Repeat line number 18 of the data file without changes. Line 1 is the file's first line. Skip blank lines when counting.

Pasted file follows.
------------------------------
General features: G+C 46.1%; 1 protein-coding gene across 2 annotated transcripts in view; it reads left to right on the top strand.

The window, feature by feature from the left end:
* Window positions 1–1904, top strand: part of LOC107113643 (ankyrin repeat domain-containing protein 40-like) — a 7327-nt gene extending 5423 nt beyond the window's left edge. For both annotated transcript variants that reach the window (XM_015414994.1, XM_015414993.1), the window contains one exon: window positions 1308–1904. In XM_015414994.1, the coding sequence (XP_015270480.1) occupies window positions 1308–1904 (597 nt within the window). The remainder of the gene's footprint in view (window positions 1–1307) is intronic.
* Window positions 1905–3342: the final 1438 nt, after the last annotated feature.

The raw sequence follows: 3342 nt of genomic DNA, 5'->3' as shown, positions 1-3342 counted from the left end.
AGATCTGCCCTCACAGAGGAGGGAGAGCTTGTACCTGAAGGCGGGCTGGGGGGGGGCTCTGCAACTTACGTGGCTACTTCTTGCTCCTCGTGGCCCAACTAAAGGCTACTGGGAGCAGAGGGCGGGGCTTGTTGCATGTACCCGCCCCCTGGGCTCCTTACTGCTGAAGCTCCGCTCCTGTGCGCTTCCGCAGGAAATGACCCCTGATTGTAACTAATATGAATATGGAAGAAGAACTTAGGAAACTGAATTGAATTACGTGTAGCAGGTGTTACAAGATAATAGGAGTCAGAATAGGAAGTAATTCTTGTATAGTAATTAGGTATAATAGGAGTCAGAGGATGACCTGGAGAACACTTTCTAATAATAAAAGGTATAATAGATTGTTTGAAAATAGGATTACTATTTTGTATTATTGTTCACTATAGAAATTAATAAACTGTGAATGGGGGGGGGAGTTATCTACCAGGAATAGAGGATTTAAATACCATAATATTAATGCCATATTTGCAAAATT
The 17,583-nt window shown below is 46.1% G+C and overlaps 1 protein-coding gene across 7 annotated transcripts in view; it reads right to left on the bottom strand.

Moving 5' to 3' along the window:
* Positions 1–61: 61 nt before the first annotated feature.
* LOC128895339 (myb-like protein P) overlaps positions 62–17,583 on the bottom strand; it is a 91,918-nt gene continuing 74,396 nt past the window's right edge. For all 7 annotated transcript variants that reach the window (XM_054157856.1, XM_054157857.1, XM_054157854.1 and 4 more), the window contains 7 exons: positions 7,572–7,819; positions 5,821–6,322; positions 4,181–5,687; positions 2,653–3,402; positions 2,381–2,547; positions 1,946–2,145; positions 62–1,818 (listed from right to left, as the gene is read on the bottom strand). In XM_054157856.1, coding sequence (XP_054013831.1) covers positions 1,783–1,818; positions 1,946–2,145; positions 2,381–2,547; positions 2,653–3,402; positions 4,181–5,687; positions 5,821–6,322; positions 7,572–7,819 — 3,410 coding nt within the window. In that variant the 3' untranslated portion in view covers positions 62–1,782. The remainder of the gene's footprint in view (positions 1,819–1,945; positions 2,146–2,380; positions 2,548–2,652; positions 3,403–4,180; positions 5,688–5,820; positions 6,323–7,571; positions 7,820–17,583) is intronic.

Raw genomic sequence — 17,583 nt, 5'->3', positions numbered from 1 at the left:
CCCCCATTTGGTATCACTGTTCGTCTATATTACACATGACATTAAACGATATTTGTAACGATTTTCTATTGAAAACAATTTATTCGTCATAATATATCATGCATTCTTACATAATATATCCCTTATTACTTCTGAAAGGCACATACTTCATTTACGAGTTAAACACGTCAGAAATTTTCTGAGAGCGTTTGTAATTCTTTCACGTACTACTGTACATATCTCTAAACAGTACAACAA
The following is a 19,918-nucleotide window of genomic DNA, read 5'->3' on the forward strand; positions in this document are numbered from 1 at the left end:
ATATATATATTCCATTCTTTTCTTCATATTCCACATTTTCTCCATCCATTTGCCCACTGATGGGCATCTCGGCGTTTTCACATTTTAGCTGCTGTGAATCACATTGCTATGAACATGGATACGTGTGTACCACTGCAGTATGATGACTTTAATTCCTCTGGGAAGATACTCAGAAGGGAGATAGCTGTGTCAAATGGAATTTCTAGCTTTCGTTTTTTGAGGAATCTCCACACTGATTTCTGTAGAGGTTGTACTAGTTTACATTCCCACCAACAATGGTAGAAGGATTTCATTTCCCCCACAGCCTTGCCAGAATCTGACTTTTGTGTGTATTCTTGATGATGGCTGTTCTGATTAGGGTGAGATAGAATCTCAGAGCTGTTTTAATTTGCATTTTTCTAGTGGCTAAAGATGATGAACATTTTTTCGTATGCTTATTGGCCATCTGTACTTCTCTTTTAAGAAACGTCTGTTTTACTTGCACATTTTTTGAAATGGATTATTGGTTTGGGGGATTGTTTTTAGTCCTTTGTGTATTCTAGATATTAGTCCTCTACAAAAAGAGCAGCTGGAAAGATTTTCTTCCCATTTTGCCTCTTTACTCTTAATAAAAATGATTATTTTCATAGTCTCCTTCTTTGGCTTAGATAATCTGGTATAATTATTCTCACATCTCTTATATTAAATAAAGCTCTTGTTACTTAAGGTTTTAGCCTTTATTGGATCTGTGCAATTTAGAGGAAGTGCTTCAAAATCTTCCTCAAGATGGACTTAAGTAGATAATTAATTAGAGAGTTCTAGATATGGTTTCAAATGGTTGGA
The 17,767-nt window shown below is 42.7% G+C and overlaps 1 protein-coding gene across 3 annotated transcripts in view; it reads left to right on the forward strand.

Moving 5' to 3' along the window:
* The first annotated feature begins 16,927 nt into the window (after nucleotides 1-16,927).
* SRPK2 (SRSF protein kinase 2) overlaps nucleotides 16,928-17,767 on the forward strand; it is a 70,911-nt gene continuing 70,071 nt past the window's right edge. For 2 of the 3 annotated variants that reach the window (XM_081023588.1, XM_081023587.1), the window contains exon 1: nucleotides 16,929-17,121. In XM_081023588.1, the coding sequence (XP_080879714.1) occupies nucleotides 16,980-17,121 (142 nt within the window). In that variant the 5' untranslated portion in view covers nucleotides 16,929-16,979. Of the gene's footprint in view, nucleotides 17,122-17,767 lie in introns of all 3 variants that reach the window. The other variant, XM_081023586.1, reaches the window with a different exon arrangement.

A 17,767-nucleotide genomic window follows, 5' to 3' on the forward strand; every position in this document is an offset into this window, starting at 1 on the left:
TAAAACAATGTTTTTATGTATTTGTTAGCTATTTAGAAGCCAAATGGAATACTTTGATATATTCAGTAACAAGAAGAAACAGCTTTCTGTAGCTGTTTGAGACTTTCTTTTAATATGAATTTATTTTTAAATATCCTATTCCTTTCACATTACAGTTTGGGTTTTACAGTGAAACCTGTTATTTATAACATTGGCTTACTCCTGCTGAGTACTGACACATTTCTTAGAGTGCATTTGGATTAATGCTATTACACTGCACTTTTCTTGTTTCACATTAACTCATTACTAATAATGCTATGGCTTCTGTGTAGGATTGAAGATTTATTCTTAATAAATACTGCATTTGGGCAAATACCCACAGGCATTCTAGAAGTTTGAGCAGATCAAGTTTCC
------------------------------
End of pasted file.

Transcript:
* SRPK2 (SRSF protein kinase 2) overlaps nucleotides 16,928-17,767 on the forward strand; it is a 70,911-nt gene continuing 70,071 nt past the window's right edge. For 2 of the 3 annotated variants that reach the window (XM_081023588.1, XM_081023587.1), the window contains exon 1: nucleotides 16,929-17,121. In XM_081023588.1, the coding sequence (XP_080879714.1) occupies nucleotides 16,980-17,121 (142 nt within the window). In that variant the 5' untranslated portion in view covers nucleotides 16,929-16,979. Of the gene's footprint in view, nucleotides 17,122-17,767 lie in introns of all 3 variants that reach the window. The other variant, XM_081023586.1, reaches the window with a different exon arrangement.